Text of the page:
All of this creates the final image of a market in which you don’t really have to say anything about the benefits.
Let’s see how an ad selling TVs could have looked like if it wasn’t such a popular product yet.
Our TV has a 42” diagonal screen which makes it twice as big as the next in line 37” screen. This means that you can feel like you’re in a cinema, yet without the need of leaving your home, waiting in queues and any additional expenses. The LED technology, in which the screen is built, uses 20% less energy than similar size plasma TVs and gives you the sharpest image possible so your eyes can have some relief. The Full HD scale image will make sure that you won’t miss even the smallest detail that the creators of your favorite movie wanted you to see. The smallest casing on the market – 3.9cm thick, makes it possible to place this TV wherever you like, even on a wall so it’ll look like a painting.
That’s a long piece of writing ain’t it? It’s much quicker to simply write:
42” LED, Full HD 1080, 3.9cm thick
…and the effect is quite the same
Here’s what you can do with your own product
If you’re in a market of selling TVs, washing machines, cell phones, personal computers, etc. (have any other examples? shoot me a comment!) you can stop reading right here.
The truth to be told is that the more a specific product type is known among the general scope of people the more you can focus on its features (as a marketer). Those are usually the products that have been available for more than 10 years.
You can focus on the features not because of laziness (as they are easier to communicate than benefits) but because a prospective client expects to see information about features, it’s the only thing they care about. They want to get to know them because that’s the only way they can compare a specific product to another, similar one.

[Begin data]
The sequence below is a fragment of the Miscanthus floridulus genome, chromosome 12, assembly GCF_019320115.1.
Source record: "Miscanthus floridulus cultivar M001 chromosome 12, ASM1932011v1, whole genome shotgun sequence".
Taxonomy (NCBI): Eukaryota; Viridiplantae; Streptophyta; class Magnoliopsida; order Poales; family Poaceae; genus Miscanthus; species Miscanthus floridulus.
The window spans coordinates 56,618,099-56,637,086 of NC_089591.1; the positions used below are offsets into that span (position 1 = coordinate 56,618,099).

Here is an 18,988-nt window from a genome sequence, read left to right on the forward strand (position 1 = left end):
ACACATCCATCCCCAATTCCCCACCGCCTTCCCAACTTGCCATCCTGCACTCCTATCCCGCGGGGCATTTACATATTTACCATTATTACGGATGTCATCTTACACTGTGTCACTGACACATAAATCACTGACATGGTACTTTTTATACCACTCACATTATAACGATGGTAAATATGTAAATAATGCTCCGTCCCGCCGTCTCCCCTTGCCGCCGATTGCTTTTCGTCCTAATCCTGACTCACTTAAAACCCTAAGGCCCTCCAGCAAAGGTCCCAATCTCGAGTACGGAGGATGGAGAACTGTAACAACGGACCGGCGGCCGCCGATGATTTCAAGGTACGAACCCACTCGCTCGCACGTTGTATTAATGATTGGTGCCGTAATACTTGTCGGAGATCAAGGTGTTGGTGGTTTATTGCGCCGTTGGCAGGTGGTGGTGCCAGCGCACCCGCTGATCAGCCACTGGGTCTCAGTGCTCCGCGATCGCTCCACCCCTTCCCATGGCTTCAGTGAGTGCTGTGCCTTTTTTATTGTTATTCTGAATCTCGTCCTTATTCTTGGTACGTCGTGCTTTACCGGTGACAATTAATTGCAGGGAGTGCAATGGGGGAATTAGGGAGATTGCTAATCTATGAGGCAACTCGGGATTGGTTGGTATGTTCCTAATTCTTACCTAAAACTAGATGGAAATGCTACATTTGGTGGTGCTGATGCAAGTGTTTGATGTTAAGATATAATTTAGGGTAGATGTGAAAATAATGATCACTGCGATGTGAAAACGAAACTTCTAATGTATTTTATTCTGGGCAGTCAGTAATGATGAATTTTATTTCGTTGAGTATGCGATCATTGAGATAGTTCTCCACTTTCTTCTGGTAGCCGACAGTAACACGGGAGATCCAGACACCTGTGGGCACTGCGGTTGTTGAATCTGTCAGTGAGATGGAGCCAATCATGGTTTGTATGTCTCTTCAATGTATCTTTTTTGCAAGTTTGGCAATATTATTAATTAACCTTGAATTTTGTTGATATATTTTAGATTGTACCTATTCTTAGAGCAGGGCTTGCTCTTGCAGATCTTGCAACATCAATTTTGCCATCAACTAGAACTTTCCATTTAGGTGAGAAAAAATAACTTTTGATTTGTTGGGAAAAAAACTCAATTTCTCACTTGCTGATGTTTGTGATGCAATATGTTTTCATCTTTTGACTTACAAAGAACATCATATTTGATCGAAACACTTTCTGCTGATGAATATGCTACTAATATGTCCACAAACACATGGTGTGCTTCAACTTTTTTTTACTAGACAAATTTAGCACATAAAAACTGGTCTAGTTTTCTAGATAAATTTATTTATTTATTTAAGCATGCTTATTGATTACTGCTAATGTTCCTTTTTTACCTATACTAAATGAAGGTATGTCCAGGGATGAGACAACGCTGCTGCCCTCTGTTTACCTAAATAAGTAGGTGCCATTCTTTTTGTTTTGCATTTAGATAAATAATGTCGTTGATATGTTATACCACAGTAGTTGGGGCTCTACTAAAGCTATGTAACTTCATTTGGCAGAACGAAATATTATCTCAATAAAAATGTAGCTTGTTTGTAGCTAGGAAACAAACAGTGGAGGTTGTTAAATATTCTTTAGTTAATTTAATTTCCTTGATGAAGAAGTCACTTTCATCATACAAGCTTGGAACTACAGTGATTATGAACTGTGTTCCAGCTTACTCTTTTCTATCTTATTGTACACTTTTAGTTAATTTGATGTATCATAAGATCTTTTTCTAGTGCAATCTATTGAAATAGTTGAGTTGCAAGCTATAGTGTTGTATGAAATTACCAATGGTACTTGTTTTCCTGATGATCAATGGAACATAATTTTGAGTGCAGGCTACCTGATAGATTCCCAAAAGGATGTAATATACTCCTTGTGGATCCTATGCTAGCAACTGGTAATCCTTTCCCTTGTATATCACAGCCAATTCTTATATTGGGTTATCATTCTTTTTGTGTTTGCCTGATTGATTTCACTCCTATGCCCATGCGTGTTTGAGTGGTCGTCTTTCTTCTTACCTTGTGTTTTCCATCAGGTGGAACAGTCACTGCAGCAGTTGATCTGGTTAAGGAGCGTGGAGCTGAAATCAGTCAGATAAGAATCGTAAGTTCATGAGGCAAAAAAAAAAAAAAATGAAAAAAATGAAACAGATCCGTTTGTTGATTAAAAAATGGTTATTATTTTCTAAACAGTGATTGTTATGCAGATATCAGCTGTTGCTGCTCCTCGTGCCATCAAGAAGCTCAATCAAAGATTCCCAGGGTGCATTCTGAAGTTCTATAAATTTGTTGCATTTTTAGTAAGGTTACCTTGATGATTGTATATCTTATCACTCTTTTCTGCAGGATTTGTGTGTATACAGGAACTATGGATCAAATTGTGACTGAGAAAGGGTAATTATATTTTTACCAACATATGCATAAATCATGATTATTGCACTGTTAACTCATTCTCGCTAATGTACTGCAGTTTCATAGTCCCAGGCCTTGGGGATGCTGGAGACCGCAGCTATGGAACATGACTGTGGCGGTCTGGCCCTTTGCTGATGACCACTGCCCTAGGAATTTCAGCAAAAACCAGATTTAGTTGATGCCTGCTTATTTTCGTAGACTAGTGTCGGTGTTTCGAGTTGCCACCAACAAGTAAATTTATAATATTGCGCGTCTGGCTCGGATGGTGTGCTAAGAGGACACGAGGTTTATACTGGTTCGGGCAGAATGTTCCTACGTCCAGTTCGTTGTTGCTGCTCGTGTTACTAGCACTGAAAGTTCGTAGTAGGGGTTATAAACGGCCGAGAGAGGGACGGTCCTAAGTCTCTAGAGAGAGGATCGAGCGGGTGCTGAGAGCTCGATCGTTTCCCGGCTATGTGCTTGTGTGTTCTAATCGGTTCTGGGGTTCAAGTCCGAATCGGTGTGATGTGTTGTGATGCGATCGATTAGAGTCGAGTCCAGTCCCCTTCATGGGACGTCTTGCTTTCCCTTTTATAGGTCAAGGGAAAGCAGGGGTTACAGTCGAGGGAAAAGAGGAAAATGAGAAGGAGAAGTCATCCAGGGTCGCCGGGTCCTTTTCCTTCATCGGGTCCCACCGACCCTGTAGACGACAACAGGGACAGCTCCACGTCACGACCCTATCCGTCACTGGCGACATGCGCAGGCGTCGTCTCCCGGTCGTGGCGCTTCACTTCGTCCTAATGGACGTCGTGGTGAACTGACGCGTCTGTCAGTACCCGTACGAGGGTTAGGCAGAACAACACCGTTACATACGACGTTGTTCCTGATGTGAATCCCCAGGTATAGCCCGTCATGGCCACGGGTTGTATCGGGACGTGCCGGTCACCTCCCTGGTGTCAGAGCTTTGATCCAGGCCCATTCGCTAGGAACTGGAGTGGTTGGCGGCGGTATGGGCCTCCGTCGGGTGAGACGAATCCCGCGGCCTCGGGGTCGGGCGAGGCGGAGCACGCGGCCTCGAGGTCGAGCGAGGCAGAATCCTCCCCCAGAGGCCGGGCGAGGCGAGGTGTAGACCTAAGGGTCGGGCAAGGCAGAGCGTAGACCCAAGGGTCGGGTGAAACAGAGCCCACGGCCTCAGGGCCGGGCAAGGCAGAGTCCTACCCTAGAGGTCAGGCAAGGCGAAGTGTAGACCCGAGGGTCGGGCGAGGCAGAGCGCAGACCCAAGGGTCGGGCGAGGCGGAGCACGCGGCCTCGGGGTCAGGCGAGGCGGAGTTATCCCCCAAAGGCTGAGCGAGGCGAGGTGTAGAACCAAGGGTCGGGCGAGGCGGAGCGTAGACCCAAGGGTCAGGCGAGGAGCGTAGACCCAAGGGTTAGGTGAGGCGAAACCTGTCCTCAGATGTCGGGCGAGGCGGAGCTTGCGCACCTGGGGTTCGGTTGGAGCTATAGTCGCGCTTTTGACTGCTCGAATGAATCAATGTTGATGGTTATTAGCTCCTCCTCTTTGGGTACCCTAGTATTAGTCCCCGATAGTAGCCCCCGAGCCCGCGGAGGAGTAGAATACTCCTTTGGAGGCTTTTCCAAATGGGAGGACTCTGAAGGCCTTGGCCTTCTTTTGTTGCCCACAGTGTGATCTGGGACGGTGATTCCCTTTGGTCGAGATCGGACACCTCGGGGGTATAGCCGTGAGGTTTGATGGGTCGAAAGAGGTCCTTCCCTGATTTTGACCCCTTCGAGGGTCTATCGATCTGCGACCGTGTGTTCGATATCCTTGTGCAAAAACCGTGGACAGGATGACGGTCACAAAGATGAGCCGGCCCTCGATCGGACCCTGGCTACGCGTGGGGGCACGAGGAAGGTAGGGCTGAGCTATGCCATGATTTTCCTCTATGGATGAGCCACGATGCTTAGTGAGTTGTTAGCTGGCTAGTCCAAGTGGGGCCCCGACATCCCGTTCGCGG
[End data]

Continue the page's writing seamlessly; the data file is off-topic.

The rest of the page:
If you’re selling some kind of an information product or promoting your new startup then in most cases it won’t be known among the general scope of people. Another thing is that every information product is different and comparing features is irrelevant. That’s why your marketing strategy should be built on benefits not features.
If you need some help to make a decision whether or not you can focus on features only, you can take a minute to answer these 5 questions:
5 questions that will tell you if you should talk about features only
- Were products similar to yours available on the market 10 years ago?
- Were they popular throughout the whole period of the last 10 years?
- Does your grandma have one?
- Does your 6 year old kid know what the product is for?
- Are all of your friends able to tell you what the most important features in a product like that are?
If you have 5 “yeses” then you can should talk about the features of your product. If there was even one “no” talk about the benefits.
What do you think, what information products or startups have the chance to come clean with 5 “yeses”? Shoot me a comment.
About the author: Karol K. (@carlosinho) is a 20-something year old web 2.0 entrepreneur from Poland who hates marketing but loves to train capoeira. But anyway, tune in to get his advice on starting an online business.